Cyprus: Arbitration procedures and practice in Cyprus: overview

A Q&A guide to arbitration law and practice in Cyprus.

The country-specific Q&A guide provides a structured overview of the key practical issues concerning arbitration in this jurisdiction, including any mandatory provisions and default rules applicable under local law, confidentiality, local courts' willingness to assist arbitration, enforcement of awards and the available remedies, both final and interim.

To compare answers across multiple jurisdictions visit the Arbitration procedures and practice Country Q&A tool.

This Q&A is part of the multi-jurisdictional guide to arbitration. For a full list of jurisdictional Q&As visit www.practicallaw.com/arbitration-guide.

Use of arbitration and recent trends

1. How is commercial arbitration used and what are the recent trends?

Use of commercial arbitration and recent trends

Arbitration is usually used in Cyprus for construction disputes, banking disputes between debtors and coop institutions and international commercial arbitration. It is difficult to evaluate and determine an increase or decrease in the use of arbitration due to the fact that arbitration proceedings are confidential.

Advantages/disadvantages

The advantages of using arbitration over litigation as a dispute resolution procedure include:

  • Flexibility in terms of the procedure followed and freedom of the parties to agree on the procedural rules.
  • Freedom of the parties to appoint specialists and/or other experts as arbitrators with expertise in the subject matter of the dispute.
  • It is usually less time-consuming and more efficient than court proceedings, due to the increased workload of the local courts.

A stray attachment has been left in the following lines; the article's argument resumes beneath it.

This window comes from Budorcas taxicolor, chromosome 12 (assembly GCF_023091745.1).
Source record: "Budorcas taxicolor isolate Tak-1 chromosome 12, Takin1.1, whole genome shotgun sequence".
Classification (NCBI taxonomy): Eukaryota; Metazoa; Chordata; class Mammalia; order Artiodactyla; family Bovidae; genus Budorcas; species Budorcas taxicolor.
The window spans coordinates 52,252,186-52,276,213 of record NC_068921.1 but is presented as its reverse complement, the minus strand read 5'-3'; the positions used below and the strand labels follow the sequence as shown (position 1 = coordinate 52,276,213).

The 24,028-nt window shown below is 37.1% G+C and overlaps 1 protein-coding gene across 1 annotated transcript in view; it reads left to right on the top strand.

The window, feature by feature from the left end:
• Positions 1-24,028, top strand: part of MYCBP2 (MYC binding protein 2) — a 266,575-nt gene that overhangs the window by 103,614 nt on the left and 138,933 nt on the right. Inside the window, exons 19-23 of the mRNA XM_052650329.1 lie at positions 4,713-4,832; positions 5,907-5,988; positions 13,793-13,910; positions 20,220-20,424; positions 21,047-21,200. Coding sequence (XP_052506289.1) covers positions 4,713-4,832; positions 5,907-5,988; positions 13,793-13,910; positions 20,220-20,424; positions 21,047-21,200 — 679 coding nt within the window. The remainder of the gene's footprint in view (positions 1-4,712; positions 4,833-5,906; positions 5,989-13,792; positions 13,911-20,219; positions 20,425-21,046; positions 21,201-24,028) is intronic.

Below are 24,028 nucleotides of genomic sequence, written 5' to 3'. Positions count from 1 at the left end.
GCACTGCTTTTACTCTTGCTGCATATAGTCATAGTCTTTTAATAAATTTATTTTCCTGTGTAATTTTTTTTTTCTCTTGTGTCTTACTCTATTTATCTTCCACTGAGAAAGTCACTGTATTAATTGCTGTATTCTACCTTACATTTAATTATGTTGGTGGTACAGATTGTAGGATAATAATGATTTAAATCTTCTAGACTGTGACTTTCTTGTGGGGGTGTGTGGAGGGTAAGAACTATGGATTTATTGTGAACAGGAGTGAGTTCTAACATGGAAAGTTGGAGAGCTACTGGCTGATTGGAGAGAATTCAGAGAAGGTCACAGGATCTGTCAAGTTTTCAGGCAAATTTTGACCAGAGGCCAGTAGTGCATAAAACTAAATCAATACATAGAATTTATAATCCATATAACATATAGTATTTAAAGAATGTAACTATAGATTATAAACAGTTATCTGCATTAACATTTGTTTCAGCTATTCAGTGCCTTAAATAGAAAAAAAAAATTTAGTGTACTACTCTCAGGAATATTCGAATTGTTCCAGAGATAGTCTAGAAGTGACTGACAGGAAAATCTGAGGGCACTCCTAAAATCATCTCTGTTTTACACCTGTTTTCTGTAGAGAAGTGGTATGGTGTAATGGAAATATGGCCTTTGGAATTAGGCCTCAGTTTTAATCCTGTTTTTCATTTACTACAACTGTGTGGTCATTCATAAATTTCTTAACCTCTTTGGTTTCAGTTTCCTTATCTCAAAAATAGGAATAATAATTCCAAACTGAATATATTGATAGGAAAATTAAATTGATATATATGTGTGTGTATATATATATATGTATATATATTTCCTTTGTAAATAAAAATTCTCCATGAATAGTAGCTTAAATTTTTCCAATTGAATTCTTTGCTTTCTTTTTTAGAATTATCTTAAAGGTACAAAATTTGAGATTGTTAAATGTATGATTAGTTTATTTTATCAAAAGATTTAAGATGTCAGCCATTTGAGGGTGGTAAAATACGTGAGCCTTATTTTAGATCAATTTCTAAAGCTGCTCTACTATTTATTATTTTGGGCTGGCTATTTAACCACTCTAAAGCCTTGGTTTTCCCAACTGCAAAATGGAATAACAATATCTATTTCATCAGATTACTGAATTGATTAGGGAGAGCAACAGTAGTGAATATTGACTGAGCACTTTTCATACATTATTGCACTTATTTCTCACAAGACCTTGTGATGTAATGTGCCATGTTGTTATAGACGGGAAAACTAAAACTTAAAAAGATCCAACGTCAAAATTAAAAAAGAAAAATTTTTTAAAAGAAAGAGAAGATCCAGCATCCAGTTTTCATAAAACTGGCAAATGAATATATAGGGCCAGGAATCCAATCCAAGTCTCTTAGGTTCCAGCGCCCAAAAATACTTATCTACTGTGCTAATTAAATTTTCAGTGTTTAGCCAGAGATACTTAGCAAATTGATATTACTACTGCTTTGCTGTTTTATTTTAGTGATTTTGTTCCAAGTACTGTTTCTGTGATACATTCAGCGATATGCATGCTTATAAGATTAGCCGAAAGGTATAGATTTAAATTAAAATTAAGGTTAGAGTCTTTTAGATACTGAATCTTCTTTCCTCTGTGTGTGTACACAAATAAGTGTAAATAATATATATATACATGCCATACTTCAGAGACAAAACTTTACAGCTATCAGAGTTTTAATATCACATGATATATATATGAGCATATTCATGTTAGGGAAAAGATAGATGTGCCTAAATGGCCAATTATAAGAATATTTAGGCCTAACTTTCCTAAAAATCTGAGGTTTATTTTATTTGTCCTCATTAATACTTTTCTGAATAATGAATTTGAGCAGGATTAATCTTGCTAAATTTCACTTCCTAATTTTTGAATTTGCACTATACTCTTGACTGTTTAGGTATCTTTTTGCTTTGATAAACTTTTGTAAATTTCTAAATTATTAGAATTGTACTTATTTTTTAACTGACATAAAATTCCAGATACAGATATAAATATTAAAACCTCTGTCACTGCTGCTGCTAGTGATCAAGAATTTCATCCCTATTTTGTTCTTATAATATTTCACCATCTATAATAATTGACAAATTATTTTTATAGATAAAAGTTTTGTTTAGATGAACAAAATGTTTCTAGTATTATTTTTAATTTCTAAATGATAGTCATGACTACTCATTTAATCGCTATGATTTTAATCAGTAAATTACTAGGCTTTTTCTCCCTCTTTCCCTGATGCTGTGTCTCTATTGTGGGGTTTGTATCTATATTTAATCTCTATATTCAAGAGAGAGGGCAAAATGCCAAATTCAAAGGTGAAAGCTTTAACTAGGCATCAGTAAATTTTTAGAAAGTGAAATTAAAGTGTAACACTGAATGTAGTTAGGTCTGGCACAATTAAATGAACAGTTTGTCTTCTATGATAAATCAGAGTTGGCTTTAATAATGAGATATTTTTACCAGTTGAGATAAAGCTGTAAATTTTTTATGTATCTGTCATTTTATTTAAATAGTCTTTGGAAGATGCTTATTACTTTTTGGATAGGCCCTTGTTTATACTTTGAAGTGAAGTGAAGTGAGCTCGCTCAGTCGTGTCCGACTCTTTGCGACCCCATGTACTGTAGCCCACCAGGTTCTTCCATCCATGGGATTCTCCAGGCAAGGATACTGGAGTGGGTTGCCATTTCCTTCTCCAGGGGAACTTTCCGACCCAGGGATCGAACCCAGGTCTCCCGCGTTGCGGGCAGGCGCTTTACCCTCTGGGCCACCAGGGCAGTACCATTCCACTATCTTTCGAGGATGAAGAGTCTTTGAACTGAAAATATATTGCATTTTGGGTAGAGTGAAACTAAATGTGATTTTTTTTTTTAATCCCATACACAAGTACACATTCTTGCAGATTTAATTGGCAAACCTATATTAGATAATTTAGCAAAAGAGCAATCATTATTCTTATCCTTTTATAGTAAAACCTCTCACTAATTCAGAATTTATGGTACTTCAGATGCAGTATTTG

• Confidentiality.
  • Arbitral awards issued in Cyprus can be registered and enforced in foreign jurisdictions as Cyprus is a signatory to the Convention on the Recognition and Enforcement of Foreign Arbitral Awards of 1958 (New York Convention) (see Questions 34,/a> and 35).
  • There are fewer grounds for appeal than in litigation.

The disadvantages may include:

  • It may be more costly, depending on the agreement for the appointment of arbitrators, the arbitrators' fees, the lawyers' fees, the fees needed for logistic matters such as reservation of venues for hearings, recording and transcription services etc.
  • Due to the lack of relevant provisions in Arbitration rules, the parties may not be able to apply for the set aside or dismissal of an arbitration proceeding at an early stage due to the claim being frivolous or vexatious or without probability of success.
  • Tribunals are less likely to impose sanctions for breach of timeframes by the parties in procedural matters, which may cause delay or abusive tactics.
  • Limited grounds of appeal may increase the risk of not being able to overturn or challenge an incorrect or inadequate final judgment.

Legislative framework

Applicable legislation

2. What legislation applies to arbitration? To what extent has your jurisdiction adopted the UNCITRAL Model Law on International Commercial Arbitration 1985 (UNCITRAL Model Law)?